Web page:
skin from one chicken
1 tbsp. cayenne pepper
1 tbsp sugar
1 tbsp pepper
1 tbsp salt
frying oil
olive oil

* I used 2 small carnival squashes that I received in my Good Food Box. The taste is quite similar to butternut squash but milder.

Chicken Skin:
Remove skin from chicken.
Remove all fat from skin (should have only thin layer of skin remaining.)
Place in small bowl or ziploc bag and add salt, pepper, cayenne, sugar.
Rub mix all over skin.
Refrigerate for at least one hour.
Blot dry with paper towel.
Fry in oil at 370 degrees until golden brown.
Break into shards.

While chicken skin is refrigerating:
Saute onion and garlic in butter over medium heat until lightly caramelized.
Add diced squash to onions.
Reduce heat to low and simmer until squash in fully tender (about 30 mins.)
Add cream to squash mixture.
Transfer squash to blender (or hand blend) on high.
Season with s&p and lemon juice to taste.
Pass through chinois.
Reserve mixture.

Score tomatoes.
Blanch them in boiling water and then shock in ice bath.
Peel skins.
Season with s&p and olive oil.

To Serve:
Spoon squash mixture onto bottom of plate.
Top with tomatoes.
Sprinkle on chicken skin shards.

I know Kevin wasn't totally on his game in the final challenge and I know that (obviously) it wasn't the favourite dish of the day. But it was still a damn good dish.

For me it was another experience of the whole being greater than the sum of the parts. 

On it's own, the chicken skin was pretty salty for my taste and the tomatoes, well, I wasn't sure I understood their role at first. The squash, on the other hand I could eat anytime, anywhere,  under just about any circumstance.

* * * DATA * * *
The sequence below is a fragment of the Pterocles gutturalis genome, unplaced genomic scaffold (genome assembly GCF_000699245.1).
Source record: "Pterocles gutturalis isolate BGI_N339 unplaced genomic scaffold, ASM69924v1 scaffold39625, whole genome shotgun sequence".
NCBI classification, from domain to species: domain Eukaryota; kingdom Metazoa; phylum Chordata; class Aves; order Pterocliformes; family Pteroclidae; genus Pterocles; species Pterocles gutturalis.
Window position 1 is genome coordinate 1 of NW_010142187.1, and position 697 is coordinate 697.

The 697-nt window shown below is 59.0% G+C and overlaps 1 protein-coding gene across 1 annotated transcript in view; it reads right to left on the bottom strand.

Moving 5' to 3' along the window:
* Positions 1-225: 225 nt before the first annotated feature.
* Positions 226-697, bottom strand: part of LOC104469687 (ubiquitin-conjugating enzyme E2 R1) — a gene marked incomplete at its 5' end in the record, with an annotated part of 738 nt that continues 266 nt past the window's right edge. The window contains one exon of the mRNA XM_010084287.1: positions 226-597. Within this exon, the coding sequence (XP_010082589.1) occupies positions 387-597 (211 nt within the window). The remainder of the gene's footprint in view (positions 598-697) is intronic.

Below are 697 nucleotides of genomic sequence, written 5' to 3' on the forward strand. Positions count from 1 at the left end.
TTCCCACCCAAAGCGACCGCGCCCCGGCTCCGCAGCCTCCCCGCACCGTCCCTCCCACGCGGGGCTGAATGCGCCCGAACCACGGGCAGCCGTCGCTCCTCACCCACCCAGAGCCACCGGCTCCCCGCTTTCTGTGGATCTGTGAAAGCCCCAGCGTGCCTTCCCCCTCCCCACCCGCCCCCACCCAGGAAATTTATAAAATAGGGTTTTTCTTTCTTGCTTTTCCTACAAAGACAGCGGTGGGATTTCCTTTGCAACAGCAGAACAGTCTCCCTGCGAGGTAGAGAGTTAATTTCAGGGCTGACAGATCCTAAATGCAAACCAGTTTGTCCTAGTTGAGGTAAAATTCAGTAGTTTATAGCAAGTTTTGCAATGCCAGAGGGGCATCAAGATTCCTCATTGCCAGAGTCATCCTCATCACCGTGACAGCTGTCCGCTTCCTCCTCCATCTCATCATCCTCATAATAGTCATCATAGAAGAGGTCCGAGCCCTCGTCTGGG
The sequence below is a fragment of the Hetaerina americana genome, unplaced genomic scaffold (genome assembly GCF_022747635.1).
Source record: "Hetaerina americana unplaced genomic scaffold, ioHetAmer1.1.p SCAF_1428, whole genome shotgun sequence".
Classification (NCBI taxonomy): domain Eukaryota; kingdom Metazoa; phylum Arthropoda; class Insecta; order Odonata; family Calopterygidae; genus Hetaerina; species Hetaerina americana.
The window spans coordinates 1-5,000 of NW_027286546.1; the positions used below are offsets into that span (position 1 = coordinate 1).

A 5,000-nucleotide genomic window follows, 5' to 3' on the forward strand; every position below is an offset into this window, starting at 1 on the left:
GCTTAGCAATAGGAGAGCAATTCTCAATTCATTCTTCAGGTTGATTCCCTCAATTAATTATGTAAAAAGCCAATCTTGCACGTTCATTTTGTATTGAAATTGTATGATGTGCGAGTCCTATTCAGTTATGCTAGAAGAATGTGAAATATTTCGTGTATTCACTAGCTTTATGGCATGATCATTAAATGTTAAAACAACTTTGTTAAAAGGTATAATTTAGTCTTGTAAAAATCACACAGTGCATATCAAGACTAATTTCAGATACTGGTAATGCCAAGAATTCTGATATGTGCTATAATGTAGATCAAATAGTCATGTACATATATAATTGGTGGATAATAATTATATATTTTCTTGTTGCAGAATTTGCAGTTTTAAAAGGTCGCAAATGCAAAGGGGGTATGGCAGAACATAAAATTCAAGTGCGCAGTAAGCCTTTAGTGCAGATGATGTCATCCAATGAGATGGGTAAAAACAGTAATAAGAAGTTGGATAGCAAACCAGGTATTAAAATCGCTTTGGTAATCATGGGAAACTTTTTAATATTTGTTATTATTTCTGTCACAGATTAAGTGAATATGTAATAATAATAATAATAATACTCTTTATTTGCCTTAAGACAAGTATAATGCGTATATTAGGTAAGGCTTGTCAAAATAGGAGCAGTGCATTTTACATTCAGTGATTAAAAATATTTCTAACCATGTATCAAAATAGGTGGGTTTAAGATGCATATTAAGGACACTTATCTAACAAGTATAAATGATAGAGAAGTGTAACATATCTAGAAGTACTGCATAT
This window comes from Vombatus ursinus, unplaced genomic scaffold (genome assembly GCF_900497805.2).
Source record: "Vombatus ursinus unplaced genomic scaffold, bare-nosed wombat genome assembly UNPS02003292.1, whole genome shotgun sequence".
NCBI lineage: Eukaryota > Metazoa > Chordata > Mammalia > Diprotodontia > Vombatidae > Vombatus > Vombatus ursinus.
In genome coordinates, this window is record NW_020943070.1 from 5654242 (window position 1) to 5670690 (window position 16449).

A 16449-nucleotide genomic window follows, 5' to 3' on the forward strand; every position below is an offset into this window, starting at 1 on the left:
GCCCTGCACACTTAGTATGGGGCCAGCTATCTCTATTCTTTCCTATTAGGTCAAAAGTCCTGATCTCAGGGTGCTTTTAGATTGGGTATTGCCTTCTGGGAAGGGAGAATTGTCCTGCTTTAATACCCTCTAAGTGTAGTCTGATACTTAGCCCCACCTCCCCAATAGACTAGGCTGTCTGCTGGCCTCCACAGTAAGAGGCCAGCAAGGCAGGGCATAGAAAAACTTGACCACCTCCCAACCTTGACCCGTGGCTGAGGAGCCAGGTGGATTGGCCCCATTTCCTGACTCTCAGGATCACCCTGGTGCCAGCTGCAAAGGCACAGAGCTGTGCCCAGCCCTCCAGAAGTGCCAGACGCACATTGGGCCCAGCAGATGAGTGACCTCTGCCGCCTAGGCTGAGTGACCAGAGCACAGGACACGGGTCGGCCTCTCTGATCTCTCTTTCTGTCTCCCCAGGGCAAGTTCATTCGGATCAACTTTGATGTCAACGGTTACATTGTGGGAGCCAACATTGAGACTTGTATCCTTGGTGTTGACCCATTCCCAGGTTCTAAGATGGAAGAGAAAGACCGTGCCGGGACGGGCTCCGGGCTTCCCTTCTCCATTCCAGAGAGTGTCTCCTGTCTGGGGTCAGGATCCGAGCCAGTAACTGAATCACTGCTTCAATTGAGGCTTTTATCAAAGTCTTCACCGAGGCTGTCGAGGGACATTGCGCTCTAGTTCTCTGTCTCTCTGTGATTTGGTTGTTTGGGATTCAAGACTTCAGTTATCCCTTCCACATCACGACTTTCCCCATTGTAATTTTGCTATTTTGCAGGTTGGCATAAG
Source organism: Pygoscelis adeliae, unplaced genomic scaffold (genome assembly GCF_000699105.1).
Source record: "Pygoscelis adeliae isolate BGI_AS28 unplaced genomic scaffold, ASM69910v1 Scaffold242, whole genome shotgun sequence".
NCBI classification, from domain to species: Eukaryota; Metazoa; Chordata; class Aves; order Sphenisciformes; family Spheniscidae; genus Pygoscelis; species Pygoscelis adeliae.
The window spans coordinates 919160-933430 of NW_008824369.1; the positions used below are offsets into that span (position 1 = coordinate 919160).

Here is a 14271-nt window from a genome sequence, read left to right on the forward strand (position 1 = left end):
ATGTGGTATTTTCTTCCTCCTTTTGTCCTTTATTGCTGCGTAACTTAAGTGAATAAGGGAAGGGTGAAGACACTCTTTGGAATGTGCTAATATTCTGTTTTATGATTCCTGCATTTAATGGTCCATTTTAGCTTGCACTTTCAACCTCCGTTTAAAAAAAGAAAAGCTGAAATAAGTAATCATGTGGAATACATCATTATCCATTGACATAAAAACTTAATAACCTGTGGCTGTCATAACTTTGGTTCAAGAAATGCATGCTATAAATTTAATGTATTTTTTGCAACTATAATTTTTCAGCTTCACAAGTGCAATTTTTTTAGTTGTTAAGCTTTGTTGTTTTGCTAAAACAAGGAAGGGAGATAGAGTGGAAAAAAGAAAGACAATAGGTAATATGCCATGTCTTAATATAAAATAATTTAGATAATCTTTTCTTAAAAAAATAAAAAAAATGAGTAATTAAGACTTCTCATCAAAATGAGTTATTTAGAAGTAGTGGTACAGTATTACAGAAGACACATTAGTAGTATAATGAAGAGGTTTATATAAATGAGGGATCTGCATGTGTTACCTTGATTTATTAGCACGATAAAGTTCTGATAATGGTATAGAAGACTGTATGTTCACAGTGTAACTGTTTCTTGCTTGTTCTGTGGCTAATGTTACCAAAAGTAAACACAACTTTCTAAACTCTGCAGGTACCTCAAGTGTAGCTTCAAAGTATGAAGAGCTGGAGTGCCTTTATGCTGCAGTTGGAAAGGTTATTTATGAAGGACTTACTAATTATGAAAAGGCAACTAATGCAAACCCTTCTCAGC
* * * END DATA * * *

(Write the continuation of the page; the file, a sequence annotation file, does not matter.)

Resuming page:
A bite of all the components together though? Suddenly the chicken skin is refreshed by the tomato and balanced again with the earthy squash. The citrus of the squash cuts through the density of the chicken and adds brightness to the raw tomato.

Each ingredient is most effective in bringing out the notes of the others.

Another Top Chef success!

Any requests for next time? Dishes? Specific chefs?

Thursday, January 7, 2010

maxwell silverhammer

On December 30th SeaBass and I brought this home

"This" is Mr. Maxwell Silverhammer,

We adopted him from our local SPCA as a Christmas present for Dziadzio (SeaBass' grandfather.) 

You see, Dziadzio has talked of nothing but having a puppy of his own ever since baby Dolan 
came along.

So, when the SPCA got a litter of Shepherd/Huskies right before Christmas it seemed perfect. The deal was that SeaBass and I would bring the puppy home with us for a little bit to take care of the potty training and some basic obedience and then Dziadzio would have his very own furry companion.